RETAILING PRACTICE INTERVIEW
Try a practice interview for retail management, answering typical questions and also getting tips on how you should answer. There are also other questions students have been asked at retail management interviews.
- Practice Interview for retail management
- Other questions students have been asked
- Tests given to candidates
- Group exercises
- Tips from interviewees
RETAIL MANAGERS need stamina as they are likely to be on their feet most of the day, PLANNING and ORGANISING skills to run the store, LEADERSHIP skills to manage a team of staff, DECISION MAKING SKILLS to manage stock, PERSUASIVENESS when dealing with customers and the ability to COOPERATE with a wide range of people.
Below is the sort of the evidence you could give at interview to demonstrate that you had these skills:
- ORGANISING a kitchen cleaning rota in shared accommodation.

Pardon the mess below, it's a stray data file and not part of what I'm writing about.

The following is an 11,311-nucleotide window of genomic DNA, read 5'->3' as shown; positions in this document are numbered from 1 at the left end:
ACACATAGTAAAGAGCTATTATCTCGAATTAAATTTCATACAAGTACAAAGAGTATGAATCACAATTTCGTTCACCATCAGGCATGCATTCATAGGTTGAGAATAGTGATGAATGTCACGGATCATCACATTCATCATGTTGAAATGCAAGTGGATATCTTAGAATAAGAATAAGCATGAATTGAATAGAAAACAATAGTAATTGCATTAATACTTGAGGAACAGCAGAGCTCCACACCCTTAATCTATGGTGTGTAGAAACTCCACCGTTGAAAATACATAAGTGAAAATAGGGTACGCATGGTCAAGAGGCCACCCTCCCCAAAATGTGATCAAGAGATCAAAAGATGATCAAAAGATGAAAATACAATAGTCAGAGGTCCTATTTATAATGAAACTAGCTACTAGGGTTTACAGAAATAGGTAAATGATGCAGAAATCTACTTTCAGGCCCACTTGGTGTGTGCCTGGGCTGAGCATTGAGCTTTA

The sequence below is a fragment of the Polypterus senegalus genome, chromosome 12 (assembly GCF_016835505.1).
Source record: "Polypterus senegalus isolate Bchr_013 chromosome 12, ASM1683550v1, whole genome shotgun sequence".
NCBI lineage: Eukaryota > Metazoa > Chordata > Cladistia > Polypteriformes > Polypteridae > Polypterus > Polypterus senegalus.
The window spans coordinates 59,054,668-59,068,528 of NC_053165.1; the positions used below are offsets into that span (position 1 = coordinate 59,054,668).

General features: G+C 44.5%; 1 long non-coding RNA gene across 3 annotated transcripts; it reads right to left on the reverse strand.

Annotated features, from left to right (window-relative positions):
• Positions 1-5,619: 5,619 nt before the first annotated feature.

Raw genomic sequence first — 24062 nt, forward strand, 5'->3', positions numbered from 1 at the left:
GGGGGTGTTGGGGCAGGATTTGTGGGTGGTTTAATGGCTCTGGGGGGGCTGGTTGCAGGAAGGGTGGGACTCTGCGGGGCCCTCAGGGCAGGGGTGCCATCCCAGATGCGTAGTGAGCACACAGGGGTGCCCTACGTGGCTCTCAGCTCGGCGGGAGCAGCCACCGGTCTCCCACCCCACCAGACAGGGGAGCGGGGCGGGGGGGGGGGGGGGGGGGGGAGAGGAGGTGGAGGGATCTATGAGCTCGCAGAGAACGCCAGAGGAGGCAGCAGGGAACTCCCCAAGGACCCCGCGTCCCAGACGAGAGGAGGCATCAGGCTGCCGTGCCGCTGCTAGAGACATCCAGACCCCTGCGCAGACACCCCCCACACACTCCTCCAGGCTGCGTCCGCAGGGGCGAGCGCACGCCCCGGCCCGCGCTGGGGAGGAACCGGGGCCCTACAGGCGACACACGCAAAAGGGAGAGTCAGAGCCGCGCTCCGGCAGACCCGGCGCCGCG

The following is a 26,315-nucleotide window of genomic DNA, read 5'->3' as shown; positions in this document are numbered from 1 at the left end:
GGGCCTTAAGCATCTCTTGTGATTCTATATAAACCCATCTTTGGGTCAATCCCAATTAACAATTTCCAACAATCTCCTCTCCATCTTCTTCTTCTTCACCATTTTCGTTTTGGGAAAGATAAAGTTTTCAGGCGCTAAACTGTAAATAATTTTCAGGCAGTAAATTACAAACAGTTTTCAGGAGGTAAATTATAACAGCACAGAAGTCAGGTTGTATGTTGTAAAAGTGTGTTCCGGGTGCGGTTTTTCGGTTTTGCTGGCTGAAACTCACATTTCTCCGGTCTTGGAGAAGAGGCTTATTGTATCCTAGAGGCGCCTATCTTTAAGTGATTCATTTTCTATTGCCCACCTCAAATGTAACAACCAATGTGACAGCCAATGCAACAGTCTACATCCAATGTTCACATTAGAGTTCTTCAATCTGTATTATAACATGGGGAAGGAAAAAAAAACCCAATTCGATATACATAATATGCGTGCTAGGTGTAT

- PERSUADING your housemates to stick to the rota!
- CO-OPERATING in team sports.
- LEADING crew leader at McDonalds.
- MAKING DECISIONS College Welfare Representative.
- LISTENING - to children's' problems on a BUNAC summer camp in the USA.
- PLANNING - a holiday with friends.
- WRITING - a dissertation.
- ANALYSING - the best methods of publicising a society's events to members.
- PRESENTING - acting as compère to a charity fashion show.
Initial retailing interviews may be held on campus, in a store, or at head office. Second interviews are typically selection centres where you will take part in group exercises with other candidates. The questions which follow are ones which are typically asked at retail interviews. You may like to see the multiple choice and general interviews as well for more general interview questions which may be asked. See our Retail Careers Page for more information on this career.